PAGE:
Weed Rush Down Under


I’ve written about marijuana stocks a few times now. And I’ve had feedback from some kind, respectful folks saying, ‘no disrespect intended BuddhaMoneyLama dude but … the legal marijuana industry is only just learning to crawl and, as a result, these are high-risk plays that BuddhaMoneyLama has no business recommending’. Sure, no problem, point well taken since I fully stand behind the wisdom of investing for the long term in passive index funds.

That said, for clarity’s sake since clarity is a good thing when communicating ideas, when I post about marijuana related stocks or any other individual stocks, my purpose isn’t to recommend that readers buy this or that stock. Not at all. Instead, my purpose is to inform, educate, apprise, and enlighten readers. And I do this about a host of issues, as any BuddhaMoney member will know. Whether or not you want to try juicing performance returns with individual stocks, that’s where you’re going to have to step up and consider the pros and cons.

Still, I’ll go the extra word or sentence here to be extra clear, doubly clear, as clear as clear can be, and say that this post, concerning the fledgling Australian Marijuana Industry, is not meant to persuade, cajole, convince, encourage, sway or induce you to call your broker and place a trade on the Australian Stock Exchange. But if you do venture into weed Down Under, know the risks involved, know the share price volatility to be expected and, as with any investment, do not make that investment unless you can afford to lose.


Aussies Moving Momentum Forward

Marijuana has already been legalized for medicinal purposes in twenty-nine American States and D.C., Canada, Chile, Czech Republic, France, Germany, Israel, the Netherlands, and Uruguay. And eight States, D.C., and Uruguay have legalized recreational use while Canada is expected to make recreational pot use legal nationwide sometime in 2018.

Now, the Australian government is positioning to further break down the pot taboo. Following the lead of these other countries, Aussies have amended laws and regulations to allow marijuana use for medicinal purposes. The investing community’s response? Stock market investors are bidding up any publicly traded company that so much as hints at partaking in the weed business.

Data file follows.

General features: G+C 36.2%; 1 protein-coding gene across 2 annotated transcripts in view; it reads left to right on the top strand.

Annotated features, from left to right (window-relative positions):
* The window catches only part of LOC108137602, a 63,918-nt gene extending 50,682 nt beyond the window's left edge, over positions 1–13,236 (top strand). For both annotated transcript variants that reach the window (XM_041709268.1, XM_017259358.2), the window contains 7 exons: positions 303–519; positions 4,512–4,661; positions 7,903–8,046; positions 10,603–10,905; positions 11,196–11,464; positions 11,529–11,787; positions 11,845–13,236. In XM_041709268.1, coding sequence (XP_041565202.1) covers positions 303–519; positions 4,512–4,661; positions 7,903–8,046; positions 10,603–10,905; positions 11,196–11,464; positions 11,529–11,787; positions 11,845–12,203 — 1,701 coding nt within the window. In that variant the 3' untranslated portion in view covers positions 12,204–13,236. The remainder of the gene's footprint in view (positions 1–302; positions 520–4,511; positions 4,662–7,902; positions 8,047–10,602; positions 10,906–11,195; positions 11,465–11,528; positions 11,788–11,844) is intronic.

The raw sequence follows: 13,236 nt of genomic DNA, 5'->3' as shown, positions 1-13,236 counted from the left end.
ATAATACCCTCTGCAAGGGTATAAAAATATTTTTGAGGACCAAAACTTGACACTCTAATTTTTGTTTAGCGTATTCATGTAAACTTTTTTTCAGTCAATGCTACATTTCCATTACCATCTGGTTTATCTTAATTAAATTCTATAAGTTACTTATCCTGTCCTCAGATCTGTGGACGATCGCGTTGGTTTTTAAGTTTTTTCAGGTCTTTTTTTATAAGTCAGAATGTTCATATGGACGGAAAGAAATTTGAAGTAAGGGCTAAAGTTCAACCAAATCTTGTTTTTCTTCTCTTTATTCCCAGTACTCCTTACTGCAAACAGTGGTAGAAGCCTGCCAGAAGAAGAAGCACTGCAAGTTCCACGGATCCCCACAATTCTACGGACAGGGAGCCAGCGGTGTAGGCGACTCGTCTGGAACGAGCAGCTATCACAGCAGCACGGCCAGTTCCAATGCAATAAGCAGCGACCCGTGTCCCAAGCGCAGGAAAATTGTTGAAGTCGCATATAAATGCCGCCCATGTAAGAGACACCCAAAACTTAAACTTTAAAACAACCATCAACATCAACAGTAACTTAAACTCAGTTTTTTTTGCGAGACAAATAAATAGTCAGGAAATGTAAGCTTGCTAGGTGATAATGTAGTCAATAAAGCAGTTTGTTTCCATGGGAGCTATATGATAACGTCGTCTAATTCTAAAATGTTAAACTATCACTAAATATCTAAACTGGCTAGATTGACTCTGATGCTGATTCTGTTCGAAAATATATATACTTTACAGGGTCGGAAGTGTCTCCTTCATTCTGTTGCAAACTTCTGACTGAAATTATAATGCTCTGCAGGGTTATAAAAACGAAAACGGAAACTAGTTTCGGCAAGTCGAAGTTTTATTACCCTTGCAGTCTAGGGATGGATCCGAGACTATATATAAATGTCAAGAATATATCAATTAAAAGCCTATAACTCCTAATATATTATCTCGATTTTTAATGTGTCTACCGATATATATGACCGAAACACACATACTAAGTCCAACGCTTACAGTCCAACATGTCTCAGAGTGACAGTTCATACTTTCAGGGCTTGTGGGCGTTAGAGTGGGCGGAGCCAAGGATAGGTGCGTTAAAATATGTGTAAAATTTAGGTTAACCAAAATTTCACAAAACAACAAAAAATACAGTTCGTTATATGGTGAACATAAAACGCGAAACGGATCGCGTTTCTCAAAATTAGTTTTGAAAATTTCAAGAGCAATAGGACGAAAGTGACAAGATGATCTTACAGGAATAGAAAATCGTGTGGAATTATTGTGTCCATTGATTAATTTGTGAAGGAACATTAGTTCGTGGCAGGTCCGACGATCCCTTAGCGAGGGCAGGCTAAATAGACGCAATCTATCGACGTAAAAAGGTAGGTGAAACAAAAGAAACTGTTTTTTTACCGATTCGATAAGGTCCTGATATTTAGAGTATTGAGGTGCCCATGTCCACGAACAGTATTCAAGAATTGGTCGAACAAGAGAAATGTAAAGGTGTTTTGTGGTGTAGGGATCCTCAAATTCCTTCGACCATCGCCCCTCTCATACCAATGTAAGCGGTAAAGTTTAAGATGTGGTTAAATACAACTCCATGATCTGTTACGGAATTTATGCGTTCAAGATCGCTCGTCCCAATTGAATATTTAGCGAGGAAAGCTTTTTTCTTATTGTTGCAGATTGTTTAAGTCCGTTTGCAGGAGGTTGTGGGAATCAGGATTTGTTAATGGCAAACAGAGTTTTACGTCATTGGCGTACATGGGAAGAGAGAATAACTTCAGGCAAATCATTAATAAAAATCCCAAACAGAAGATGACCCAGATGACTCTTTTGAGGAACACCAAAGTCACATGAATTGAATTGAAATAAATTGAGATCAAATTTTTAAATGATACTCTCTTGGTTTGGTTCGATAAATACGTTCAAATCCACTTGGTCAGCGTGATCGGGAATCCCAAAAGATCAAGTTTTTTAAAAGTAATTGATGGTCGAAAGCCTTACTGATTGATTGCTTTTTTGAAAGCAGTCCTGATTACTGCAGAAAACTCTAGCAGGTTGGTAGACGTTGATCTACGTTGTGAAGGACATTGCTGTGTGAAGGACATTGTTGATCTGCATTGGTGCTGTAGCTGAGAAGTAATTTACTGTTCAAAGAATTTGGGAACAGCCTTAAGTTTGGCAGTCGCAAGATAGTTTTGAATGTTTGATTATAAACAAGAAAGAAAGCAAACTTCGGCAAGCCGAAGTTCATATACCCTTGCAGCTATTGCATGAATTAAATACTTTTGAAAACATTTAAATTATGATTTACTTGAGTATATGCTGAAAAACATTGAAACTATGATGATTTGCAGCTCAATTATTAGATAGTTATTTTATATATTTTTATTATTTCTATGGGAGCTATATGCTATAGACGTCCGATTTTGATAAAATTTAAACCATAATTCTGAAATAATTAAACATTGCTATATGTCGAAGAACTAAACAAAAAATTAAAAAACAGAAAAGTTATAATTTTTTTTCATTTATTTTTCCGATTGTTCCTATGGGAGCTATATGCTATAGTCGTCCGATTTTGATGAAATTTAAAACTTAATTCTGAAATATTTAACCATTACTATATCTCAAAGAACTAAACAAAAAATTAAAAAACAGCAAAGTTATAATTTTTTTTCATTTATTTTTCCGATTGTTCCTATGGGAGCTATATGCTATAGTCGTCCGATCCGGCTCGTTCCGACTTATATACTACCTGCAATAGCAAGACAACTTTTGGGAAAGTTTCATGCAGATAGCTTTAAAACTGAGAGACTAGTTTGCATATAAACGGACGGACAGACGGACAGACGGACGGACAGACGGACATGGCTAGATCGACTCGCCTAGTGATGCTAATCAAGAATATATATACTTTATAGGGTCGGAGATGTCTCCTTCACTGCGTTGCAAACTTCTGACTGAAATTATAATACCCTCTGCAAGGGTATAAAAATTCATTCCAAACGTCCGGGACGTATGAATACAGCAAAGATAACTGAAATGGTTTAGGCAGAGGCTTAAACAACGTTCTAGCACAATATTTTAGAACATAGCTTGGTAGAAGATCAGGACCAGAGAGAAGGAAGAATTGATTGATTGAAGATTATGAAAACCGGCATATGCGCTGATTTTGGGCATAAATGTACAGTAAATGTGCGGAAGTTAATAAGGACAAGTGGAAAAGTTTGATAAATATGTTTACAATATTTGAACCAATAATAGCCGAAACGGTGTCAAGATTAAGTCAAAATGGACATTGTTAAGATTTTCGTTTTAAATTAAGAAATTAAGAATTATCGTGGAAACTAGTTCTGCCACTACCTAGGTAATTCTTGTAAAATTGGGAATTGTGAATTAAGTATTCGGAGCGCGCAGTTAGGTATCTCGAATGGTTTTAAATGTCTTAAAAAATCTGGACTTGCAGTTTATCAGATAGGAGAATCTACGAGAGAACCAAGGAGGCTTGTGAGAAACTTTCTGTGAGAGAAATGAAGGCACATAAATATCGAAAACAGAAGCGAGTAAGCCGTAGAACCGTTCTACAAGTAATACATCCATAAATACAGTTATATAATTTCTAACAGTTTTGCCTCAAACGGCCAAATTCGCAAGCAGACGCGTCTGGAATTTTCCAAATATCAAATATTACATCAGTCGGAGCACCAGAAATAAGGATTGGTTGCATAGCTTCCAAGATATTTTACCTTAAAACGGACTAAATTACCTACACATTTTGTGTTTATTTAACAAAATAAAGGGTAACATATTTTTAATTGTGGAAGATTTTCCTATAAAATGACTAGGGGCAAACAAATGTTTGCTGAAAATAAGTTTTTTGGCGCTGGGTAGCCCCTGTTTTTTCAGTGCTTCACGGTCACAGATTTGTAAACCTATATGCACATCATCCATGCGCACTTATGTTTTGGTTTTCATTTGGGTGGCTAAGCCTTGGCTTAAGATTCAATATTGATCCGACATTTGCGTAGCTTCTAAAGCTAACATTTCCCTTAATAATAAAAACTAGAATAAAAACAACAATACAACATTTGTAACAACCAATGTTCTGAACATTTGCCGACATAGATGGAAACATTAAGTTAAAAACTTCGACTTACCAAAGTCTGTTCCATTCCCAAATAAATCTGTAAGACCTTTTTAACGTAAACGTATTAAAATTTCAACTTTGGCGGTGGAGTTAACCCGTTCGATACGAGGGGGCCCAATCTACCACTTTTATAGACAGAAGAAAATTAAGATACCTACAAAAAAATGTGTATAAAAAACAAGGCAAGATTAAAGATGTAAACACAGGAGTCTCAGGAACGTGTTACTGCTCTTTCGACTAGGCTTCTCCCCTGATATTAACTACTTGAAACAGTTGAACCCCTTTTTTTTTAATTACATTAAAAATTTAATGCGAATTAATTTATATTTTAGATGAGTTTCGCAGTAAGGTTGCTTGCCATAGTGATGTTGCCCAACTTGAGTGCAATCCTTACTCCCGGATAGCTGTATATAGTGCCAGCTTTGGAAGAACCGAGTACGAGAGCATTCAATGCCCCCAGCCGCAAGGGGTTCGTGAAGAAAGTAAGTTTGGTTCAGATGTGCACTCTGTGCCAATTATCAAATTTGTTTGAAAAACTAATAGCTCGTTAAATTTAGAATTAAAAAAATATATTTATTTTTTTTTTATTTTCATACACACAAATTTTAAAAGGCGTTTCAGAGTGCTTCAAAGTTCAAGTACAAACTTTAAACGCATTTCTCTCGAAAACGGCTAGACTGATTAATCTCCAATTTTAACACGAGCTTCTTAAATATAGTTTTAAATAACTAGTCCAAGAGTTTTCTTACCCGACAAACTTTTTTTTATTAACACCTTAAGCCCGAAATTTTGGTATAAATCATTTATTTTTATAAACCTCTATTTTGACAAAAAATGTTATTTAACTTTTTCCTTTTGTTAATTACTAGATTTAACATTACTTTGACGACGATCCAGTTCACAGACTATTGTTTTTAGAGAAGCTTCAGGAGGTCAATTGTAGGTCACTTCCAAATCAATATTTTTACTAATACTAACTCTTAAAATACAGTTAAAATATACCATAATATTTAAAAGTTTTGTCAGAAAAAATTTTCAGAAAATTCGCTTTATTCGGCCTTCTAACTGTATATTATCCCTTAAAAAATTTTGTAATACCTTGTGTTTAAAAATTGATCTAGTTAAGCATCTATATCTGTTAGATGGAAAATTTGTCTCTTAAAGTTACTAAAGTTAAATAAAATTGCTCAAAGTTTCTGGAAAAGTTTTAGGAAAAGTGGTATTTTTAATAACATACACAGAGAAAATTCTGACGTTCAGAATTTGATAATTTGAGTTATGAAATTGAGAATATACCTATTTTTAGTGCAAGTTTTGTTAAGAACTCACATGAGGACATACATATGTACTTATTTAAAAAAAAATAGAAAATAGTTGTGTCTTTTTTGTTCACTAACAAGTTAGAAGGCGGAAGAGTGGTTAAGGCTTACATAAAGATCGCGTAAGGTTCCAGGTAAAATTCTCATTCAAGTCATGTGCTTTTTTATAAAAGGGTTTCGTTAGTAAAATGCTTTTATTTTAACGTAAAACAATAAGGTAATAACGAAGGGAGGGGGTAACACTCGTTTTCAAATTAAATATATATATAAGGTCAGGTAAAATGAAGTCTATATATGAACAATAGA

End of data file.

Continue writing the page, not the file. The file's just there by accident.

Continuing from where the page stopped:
Regulatory Regime Change

Stock market action started heating up when the Australian government took concrete steps aimed at de-criminalizing marijuana. Here’s a brief rundown of what has happened in the past year:

February 24, 2016. With political support across the ideological divide, government amended the Narcotics Drug Act to allow for growing cannabis and cannabis related products for medicinal purposes. Under new regulations, patients with a valid prescription can possess and use medicinal cannabis products manufactured from cannabis legally cultivated in Australia.

February 17, 2017. Nearly one year later, Australia issues its first Medicinal Cannabis Research License to Cann Group Ltd. (ASX:CAN). The license permits Cann Group to cultivate medicinal cannabis and conduct research on the use of cannabis for medicinal purposes, including the formulation of medicinal cannabinoid oil, of consistent quality, for a range of medical conditions.

February 23, 2017. Acknowledging that local supply is unable to satisfy demand, government enables faster access to import marijuana from approved international suppliers.

One such supplier is Canada’s Canopy Growth Corp. (TSE:WEED), the largest publicly traded marijuana company with a market value near $1.5 billion (CAD). Canopy supplies AussCann Group Holdings Ltd. (ASX:AC8) with all of its marijuana.

A second supplier is Canada’s Aurora Cannabis Inc. (CVE:ACB), market cap more than $600 million (CAD), who is Cann Group’s supplier.

March 8, 2017. Australia issues its first Medicinal Cannabis Research License to Cann Group Ltd. This license allows Cann Group to grow and harvest pot that may be prescribed for patient use.

May 5, 2017. Australia issues its second Medicinal Cannabis Research License to AussCann Group Holdings Ltd.




Weed Gone Wild

As the Australian government is making good on its promise of legalization, shares of companies involved in the cultivation, production and research of medicinal marijuana have zoomed up an average of 130%. The major players include: